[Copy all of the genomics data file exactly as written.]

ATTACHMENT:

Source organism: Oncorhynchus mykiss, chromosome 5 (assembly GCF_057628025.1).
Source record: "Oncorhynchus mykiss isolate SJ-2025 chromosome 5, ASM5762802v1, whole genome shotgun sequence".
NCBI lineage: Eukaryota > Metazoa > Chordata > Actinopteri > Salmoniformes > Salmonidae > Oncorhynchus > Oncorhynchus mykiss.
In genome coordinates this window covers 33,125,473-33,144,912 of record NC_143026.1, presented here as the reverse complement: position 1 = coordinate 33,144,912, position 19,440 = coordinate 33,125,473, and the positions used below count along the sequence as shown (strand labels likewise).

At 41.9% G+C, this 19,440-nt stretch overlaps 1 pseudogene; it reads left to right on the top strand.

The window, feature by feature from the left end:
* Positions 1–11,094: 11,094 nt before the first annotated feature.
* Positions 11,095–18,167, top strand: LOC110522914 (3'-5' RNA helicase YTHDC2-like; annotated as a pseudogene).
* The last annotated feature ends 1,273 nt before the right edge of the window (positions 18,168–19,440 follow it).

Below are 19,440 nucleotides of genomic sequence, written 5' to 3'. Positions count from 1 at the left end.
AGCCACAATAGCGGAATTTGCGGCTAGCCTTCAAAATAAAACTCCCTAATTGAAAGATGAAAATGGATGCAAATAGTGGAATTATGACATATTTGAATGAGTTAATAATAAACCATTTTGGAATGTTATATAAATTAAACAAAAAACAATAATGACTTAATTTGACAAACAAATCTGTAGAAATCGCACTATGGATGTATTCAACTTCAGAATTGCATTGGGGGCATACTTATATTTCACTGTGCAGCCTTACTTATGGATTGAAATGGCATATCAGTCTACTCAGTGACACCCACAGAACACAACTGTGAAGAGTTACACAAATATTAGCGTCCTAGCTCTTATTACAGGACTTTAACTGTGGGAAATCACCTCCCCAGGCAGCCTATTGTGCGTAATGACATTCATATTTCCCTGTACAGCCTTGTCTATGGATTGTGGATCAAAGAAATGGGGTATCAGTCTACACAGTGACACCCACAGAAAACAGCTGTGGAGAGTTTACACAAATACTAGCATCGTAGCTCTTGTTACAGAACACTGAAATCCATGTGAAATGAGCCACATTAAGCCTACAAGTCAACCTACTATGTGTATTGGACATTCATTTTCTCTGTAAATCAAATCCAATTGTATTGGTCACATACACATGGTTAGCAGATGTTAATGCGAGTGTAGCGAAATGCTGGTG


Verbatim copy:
Source organism: Oncorhynchus mykiss, chromosome 5 (assembly GCF_057628025.1).
Source record: "Oncorhynchus mykiss isolate SJ-2025 chromosome 5, ASM5762802v1, whole genome shotgun sequence".
NCBI lineage: Eukaryota > Metazoa > Chordata > Actinopteri > Salmoniformes > Salmonidae > Oncorhynchus > Oncorhynchus mykiss.
In genome coordinates this window covers 33,125,473-33,144,912 of record NC_143026.1, presented here as the reverse complement: position 1 = coordinate 33,144,912, position 19,440 = coordinate 33,125,473, and the positions used below count along the sequence as shown (strand labels likewise).

At 41.9% G+C, this 19,440-nt stretch overlaps 1 pseudogene; it reads left to right on the top strand.

The window, feature by feature from the left end:
* Positions 1–11,094: 11,094 nt before the first annotated feature.
* Positions 11,095–18,167, top strand: LOC110522914 (3'-5' RNA helicase YTHDC2-like; annotated as a pseudogene).
* The last annotated feature ends 1,273 nt before the right edge of the window (positions 18,168–19,440 follow it).

Below are 19,440 nucleotides of genomic sequence, written 5' to 3'. Positions count from 1 at the left end.
AGCCACAATAGCGGAATTTGCGGCTAGCCTTCAAAATAAAACTCCCTAATTGAAAGATGAAAATGGATGCAAATAGTGGAATTATGACATATTTGAATGAGTTAATAATAAACCATTTTGGAATGTTATATAAATTAAACAAAAAACAATAATGACTTAATTTGACAAACAAATCTGTAGAAATCGCACTATGGATGTATTCAACTTCAGAATTGCATTGGGGGCATACTTATATTTCACTGTGCAGCCTTACTTATGGATTGAAATGGCATATCAGTCTACTCAGTGACACCCACAGAACACAACTGTGAAGAGTTACACAAATATTAGCGTCCTAGCTCTTATTACAGGACTTTAACTGTGGGAAATCACCTCCCCAGGCAGCCTATTGTGCGTAATGACATTCATATTTCCCTGTACAGCCTTGTCTATGGATTGTGGATCAAAGAAATGGGGTATCAGTCTACACAGTGACACCCACAGAAAACAGCTGTGGAGAGTTTACACAAATACTAGCATCGTAGCTCTTGTTACAGAACACTGAAATCCATGTGAAATGAGCCACATTAAGCCTACAAGTCAACCTACTATGTGTATTGGACATTCATTTTCTCTGTAAATCAAATCCAATTGTATTGGTCACATACACATGGTTAGCAGATGTTAATGCGAGTGTAGCGAAATGCTGGTG